Center for Industry

BBB National Programs’ Center for Industry Self-Regulation (CISR), a 501(c)(3) non-profit, was created to harness the historic power of self-regulation, also called soft law, in the United States in order to empower business accountability. CISR is dedicated to education and research that supports responsible business leaders developing fair, future-proof best practices, and to the education of the general public on the conditions necessary for industry self-regulation.

Harnessing the Power of Self-Regulation to Empower Business Accountability

For Funders

Our research explores how to solve collective challenges in the business community, calling on decades of experience operating independent self-regulatory and co-regulatory programs.



For Business

Learn about the challenges facing your industry to help identify opportunities for new best practices that will enhance the trust and respect of consumers, partners, and regulators.




In the Incubator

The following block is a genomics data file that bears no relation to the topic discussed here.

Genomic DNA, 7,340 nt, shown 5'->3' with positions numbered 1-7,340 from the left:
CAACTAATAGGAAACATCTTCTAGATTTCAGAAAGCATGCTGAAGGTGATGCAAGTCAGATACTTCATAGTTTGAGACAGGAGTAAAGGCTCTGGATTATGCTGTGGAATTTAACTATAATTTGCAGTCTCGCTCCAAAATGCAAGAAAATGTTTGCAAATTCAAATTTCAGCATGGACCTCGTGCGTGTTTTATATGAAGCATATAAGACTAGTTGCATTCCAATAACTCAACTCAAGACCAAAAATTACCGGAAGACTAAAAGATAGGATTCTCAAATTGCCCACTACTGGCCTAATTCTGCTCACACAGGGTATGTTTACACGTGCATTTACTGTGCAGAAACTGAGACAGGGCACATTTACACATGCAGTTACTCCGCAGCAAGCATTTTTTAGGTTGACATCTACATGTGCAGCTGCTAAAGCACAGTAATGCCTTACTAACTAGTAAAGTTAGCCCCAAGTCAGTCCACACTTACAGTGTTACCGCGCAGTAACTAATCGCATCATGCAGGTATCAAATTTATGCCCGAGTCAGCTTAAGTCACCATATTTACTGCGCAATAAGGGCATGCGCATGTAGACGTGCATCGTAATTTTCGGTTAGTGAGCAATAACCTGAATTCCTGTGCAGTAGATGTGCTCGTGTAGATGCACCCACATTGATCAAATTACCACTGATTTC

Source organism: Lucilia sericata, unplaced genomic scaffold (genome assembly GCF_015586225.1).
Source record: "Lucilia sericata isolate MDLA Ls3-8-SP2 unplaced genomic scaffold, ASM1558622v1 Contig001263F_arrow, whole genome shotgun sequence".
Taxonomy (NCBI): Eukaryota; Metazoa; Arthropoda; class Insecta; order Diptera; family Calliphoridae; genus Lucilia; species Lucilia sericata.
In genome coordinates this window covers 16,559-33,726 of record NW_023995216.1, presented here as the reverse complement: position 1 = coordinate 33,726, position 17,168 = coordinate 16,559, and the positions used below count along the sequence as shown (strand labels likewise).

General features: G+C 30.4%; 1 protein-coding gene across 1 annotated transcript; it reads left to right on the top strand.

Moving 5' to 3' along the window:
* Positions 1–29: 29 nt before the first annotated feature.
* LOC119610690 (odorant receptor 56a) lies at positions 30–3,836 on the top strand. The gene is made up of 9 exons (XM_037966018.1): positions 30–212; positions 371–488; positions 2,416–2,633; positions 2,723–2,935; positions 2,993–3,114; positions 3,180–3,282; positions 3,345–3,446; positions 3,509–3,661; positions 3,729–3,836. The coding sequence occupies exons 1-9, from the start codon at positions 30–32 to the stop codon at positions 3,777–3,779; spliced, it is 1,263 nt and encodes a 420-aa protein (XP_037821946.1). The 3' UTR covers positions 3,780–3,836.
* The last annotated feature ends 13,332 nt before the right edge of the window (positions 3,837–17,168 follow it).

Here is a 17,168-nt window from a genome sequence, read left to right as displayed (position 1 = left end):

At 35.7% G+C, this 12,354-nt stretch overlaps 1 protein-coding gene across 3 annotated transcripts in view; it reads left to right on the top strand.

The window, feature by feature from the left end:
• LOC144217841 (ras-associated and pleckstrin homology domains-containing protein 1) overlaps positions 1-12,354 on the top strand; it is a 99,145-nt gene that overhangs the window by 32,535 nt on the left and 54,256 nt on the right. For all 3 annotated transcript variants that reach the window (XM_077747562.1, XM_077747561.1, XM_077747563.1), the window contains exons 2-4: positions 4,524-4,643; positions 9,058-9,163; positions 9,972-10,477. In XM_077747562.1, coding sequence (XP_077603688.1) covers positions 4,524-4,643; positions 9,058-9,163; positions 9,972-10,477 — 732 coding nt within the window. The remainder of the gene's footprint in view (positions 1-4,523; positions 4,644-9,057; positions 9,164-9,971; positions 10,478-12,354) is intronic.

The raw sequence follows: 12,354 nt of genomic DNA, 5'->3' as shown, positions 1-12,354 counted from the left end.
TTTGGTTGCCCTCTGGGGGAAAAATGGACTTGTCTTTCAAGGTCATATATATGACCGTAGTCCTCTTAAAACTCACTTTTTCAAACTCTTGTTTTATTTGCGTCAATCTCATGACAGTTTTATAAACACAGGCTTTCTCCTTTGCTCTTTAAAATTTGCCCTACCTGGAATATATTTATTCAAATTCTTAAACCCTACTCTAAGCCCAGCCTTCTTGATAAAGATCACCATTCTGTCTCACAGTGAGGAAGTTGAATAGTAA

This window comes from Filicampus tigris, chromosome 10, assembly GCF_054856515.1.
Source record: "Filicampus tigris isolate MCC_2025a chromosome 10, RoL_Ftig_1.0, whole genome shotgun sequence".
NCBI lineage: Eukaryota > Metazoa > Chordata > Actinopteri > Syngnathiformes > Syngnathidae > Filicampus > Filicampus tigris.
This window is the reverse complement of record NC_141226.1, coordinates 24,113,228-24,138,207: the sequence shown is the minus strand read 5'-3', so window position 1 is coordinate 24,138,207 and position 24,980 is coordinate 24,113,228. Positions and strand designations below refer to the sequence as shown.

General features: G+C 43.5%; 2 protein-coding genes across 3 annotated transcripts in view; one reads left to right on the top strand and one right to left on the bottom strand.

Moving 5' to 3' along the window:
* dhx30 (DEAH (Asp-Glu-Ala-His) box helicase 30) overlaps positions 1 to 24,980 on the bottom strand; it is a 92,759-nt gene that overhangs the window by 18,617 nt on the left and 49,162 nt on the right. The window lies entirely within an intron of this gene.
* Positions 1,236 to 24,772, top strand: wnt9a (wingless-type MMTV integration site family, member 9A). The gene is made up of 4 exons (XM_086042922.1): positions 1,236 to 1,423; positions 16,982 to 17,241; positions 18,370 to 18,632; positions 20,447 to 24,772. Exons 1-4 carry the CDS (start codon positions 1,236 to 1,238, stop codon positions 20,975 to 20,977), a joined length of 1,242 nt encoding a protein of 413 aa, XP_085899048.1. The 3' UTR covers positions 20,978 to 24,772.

TeenAge Privacy Program (TAPP)

The TAPP Incubator project has designed safeguards for the personal data of teens, building a bridge between privacy protections for children and adults that can serve as a global model. The TAPP Roadmap is an operational framework designed to help companies develop digital products and services that consider and respond to the heightened potential of risks and harms to teenage consumers and to ensure that businesses collect and manage teen data responsibly. Get the Roadmap

AI in Hiring and Recruiting

In the recruiting and hiring process, where algorithms increasingly provide an aid to human decision making, how can we combine important technological innovation with a proactive approach to employment law regulations and future-proof standards? The AI Incubator project has developed the Principles and Protocols for Trustworthy AI in Recruiting and Hiring, a global baseline standard for the use of AI applications in recruitment and hiring providing practical and actionable guidance for employers and vendors seeking to leverage AI technology responsibly and equitably. Learn More

Emerging Areas of Interest

Connected Vehicles: As cars become smarter and more interconnected, do the rules of the road need to change? How do we anticipate the new normal of safety, security, and data protection, while ensuring that businesses remain on a level playing field and consumers are heard?

The Metaverse: The rules of the road for the metaverse, which is being hailed as the next big technological revolution, are still being written. How can we ensure consumers are protected while encouraging innovation as businesses explore this next digital frontier?